Celebrate Christmas while helping the planet and your finances!
by Davie Philip
Christmas is a time for celebration, giving and spending time with family and friends. For most it is a positive time, but it can also be a time of stress and overspending in the lead up to the big day, searching for appropriate gifts for our loved ones. Persuaded by the thousands of TV ads each year we buy more and more things to throw away and gobble up energy.
Christmas has become vital to the economy. Shop sales increase dramatically during the season as we purchase gifts, decorations, and supplies for the annual binge. The commercialisation of the festive season fuels consumerism and has become a time of recklessly high fossil fuel consumption.
Decorating homes with thousands of lights and plastic Santas to celebrate Christmas has become a high energy Christmas activity. Yet, any reminders of the festive season’s contribution to climate change and its impact on the planet are quite likely to be dismissed as the musings of the Christmas-hating Ebenezer Scrooge. ‘Bah humbug!’
However, scientists are now warning that we could soon be having a ‘green Christmas’ because of the dramatic effects of climate change. Trees that used to shed their leaves in autumn are now often still in leaf in mid-December. Experts say it is only a matter of time before foliage remains until the end of the month. Of course that is not the green Christmas we need.
Your Christmas gift to the planet could be cutting energy use and reducing consumption. But how do we keep our Christmas carbon footprints small? Here are a few tips to have a greener Christmas:
- Part of the joy of Christmas is the light’s which brighten our homes. The good news is there are plenty of way to reduce the amount of energy you use and carbon dioxide generated while still decorating your home with Christmas lights.
- Switching from conventional Christmas lights to LED lights will reduce your energy consumption by 90%, and because they don’t generate as much heat you could also be safer. A fibre optic decoration can light a whole tree from a single bulb, and is just as effective as a whole string of Christmas tree lights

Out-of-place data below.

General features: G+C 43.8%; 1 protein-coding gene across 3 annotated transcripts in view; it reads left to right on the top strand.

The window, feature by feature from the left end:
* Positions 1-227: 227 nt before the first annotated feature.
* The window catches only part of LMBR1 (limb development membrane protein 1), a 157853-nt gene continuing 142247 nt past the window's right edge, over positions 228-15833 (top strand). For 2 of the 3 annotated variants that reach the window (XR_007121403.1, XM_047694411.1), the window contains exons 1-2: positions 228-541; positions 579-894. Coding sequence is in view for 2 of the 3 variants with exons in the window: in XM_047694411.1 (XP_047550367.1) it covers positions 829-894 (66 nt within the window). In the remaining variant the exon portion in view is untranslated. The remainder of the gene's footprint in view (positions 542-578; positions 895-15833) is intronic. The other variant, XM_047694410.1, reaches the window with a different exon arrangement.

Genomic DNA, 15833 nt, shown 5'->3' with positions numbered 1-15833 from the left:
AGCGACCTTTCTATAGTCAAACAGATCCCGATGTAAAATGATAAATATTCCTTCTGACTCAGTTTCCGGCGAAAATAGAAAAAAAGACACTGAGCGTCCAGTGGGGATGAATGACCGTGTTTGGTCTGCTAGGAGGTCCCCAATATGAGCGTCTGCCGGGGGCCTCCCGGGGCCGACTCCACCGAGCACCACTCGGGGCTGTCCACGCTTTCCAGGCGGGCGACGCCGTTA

- Turning one or more room lights off when you switch on your Christmas lights will make them look more attractive – and save energy. Try to only use your Christmas lights at night and when you are at home
- There are plenty of alternatives to plastic decorations and tinsel. Instead of using artificial Christmas decorations and lights, hang greenery from the garden or organic seasonal fruit that can be composted when the decorations come down.
- We dump millions of dead Christmas trees each year. Trees pump out oxygen and soak up CO2 so this isn’t such a good idea. As an alternative you could decorate houseplants or look around outdoors for fallen cones and branches to transform your home into a festive wonderland. If you can’t do without a tree consider a living one and plant it after the festive season.
- Christmas is an ideal opportunity to catch up with friends and people we haven’t had a chance to see for ages. If you know someone who may be on their own at Christmas, invite them along to enjoy your celebrations.
- Billions of Christmas presents are exchanged every year. Consider the impact on the environment the gifts you give. Think about what you are buying, where and how was it made, and is it really wanted? Gifts that help someone else live more sustainably, such as books or seedlings for a veggie patch are always a good idea.
- Keep the emphasis on presence not presents. The gift of time is always a great alternative; consider gifting tickets to a concert or a conference or vouchers for a massage.
- Many charities and environmental organisations offer gift services which not only solve the problem of the gift for the person who has everything, but also help others or the environment for years to come. You can buy a goat for a family in Bangladesh or organise for trees to be planted to offset the emissions from someone’s car for a year.
- To cut down on waste, you could wrap your presents in recycled paper, children’s drawings and paintings, or even glossy magazine paper. You could also save and reuse wrapping paper from gifts you receive. Using ribbon or string to wrap presents makes it easier for the wrapping paper to be reused.
- When planning your Christmas dinner think food miles and buy locally-grown, seasonal and organic produce. Buying local produce helps the local economy and is better for the environment because the produce hasn’t needed to be transported long distances in planes, ships or trucks to get to you. Also look for a ‘Fair Trade’ label on the produce you can’t source locally.
For more info www.cultivate.ie